Christine Lagarde and Raghuram Rajan talk to each other after the 2012 BBC World Debate in Toyko, Japan. (IMF Staff Photograph/Stephen Jaffe)
Christine Lagarde and Raghuram Rajan talk to each other after the 2012 BBC World Debate in Toyko, Japan. (IMF Staff Photograph/Stephen Jaffe)

A year ago, Reserve Bank of India Governor Raghuram Rajan enlivened the annual spring meetings of the International Monetary Fund and World Bank with a speech on how the Federal Reserve was doing a poor job of co-operating with emerging-market central banks. The drama was heightened when recently retired Fed chief Ben Bernanke rose to challenge Rajan’s claim.

Rajan is back at it. Last week he told graduating students in Pune, near Mumbai, that the rich world continues to play by its own rules. He called on emerging markets to stand up for the themselves. “There is a concern that the rules of the game are not clearly set in the international world,” Rajan said. “We have been too quiet in the emerging markets, saying what the developed markets do is best for the global economy.”

When there is no obvious tension, reporters will strain to create some. That shouldn't be necessary this week as they gather in Washington for the annual meetings. There are plenty of storylines with much at stake. These actually could result in some of the more fascinating meetings in years.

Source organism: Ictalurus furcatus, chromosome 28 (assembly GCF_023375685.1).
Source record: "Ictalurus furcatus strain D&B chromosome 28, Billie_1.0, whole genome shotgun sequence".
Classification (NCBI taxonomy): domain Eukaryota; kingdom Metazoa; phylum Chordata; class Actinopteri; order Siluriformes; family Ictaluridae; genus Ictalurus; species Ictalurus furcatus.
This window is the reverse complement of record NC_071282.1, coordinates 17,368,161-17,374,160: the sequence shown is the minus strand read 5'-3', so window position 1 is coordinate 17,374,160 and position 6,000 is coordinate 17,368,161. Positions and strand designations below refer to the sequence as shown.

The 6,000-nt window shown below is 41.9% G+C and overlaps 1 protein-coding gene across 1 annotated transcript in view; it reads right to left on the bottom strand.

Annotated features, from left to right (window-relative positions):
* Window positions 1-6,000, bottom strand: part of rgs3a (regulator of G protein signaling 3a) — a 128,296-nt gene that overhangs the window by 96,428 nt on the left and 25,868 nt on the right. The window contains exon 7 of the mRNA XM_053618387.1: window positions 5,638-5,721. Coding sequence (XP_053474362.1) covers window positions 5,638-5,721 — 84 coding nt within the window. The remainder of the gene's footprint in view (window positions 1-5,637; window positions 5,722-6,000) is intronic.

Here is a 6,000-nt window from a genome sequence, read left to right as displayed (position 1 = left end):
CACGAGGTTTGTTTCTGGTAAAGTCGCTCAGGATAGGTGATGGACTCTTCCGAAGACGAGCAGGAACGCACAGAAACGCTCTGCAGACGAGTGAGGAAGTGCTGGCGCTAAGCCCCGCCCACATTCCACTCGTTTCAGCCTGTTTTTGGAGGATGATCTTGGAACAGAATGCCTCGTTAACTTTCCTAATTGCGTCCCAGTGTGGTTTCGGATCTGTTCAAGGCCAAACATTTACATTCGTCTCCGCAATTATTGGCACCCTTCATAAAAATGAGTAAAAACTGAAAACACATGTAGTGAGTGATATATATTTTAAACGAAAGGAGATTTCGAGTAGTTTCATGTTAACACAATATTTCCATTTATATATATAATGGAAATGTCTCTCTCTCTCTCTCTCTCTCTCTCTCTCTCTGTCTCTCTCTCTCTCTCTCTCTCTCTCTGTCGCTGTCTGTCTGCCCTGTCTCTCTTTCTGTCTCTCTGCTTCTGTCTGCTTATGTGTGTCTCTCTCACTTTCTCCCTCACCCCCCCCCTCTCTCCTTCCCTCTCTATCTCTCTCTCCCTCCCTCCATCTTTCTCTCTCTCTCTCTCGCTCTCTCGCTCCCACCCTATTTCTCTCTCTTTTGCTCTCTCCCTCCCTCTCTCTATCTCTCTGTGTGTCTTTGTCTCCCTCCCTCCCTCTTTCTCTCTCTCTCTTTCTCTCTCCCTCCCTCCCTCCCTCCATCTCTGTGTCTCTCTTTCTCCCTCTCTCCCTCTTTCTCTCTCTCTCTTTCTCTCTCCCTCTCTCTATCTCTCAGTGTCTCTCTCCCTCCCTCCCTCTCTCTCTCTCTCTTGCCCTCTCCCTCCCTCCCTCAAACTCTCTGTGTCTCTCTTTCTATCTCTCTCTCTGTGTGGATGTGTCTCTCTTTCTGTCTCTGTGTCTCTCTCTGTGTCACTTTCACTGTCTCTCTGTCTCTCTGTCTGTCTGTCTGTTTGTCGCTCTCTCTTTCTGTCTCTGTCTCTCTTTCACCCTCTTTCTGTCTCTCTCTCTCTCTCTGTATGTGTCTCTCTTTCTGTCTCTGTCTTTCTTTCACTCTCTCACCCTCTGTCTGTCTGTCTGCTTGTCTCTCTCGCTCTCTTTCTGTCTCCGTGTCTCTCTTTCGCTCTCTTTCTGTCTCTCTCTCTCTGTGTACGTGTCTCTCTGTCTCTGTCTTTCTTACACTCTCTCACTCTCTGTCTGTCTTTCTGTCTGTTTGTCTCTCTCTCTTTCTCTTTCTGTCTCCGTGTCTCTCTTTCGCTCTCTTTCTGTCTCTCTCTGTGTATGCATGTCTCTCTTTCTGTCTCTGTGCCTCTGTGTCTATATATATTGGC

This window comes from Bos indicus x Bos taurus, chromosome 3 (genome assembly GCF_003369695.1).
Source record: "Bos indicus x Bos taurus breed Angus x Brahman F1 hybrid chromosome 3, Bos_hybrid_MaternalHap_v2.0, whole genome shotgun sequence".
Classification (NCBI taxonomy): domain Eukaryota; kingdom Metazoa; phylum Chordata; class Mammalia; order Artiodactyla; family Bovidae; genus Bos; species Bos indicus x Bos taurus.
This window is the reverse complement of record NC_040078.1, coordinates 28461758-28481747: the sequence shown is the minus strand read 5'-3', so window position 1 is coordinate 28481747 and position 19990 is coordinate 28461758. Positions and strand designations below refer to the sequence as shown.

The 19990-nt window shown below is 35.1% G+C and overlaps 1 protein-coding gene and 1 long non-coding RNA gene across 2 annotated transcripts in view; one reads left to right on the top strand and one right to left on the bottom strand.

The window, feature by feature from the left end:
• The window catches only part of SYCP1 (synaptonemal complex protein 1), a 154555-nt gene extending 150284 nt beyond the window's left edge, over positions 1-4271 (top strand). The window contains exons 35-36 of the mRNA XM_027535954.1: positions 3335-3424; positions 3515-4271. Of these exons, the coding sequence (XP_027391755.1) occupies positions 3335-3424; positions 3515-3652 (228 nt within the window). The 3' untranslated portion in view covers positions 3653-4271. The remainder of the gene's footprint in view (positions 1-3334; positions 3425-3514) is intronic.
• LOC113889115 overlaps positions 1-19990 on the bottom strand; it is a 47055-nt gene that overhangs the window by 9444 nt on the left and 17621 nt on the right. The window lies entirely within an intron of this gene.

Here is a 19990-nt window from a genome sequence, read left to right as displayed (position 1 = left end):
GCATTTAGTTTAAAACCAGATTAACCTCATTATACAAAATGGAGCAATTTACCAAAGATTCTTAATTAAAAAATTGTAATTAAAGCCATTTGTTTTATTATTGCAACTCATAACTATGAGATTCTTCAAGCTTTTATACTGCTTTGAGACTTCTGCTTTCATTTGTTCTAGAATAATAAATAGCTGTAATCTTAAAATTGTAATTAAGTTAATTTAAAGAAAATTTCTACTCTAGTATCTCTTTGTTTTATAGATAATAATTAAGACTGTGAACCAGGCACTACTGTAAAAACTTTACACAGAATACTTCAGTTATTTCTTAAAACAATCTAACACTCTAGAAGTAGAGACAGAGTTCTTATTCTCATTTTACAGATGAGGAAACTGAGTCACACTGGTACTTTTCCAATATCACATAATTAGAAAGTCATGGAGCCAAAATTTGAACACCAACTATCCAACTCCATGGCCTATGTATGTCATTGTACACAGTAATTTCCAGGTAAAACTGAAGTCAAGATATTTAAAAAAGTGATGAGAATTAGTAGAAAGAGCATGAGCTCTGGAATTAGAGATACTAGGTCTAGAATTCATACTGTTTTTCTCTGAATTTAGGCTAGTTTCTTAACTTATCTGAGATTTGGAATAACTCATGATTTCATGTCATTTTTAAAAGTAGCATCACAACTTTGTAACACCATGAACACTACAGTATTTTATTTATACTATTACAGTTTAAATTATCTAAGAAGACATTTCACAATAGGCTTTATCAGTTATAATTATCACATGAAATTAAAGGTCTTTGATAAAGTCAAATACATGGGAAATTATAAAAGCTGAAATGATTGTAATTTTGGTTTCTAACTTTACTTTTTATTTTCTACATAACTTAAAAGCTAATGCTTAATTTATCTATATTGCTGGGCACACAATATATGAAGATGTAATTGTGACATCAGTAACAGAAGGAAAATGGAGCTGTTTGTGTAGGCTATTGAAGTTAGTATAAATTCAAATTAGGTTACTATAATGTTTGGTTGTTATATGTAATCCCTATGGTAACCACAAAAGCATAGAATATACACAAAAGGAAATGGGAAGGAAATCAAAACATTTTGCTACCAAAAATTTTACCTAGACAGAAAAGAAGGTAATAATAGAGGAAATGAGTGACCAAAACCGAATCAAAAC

As Rajan’s comments suggest, the emerging markets increasingly are forcing their way into the discussion. The older G7 powers have lost considerable moral authority in recent years because their embrace of aggressive monetary policy has done little to revive the global economy and because the US is blocking an overhaul of voting rights at the IMF. Emerging markets in the past have been diminished because of an unwillingness to step into the spotlight and an inability to unite to counter the influence of the more practiced diplomats from Europe and the US. That could be changing. China scored a major win in coaxing a broad array of countries to join its Asian Infrastructure Investment Bank over Washington’s objections. China has the momentum. It will be interesting to see how it chooses to use it, and if other emerging markets become more emboldened. 

The global economy continues to disappoint and there is no consensus on what to do about it. Christine Lagarde, the IMF’s managing director, last year called the global growth the “new mediocre.” Last week, she said mediocre on the verge of becoming the "new reality." Larry Summers’s secular stagnation hypothesis was gaining in popularity — until Bernanke emerged as a blogger and questioned the idea. The Canadian government’s blind faith in balanced budgets even as the collapse of oil prices rocks the economy shows that politicians could be willing to make do with mediocre. This is troubling because monetary policy is losing its power. As I wrote in the latest issue of Report on Business magazine, the mad scramble by central banks at the start of the year may have made things worse. 

These are the macro issues. The situations in Greece and Ukraine also will loom large. 

Ukraine is negotiating with creditors to lower its debt burden, a condition of its agreement with the IMF. And Greece. The drama never stops. The new government in Athens and European authorities remain at odds. There is no more at stake than the sanctity of the euro zone’s current membership. The tension surely will spill into the meetings. 

It won’t be a dull week. 

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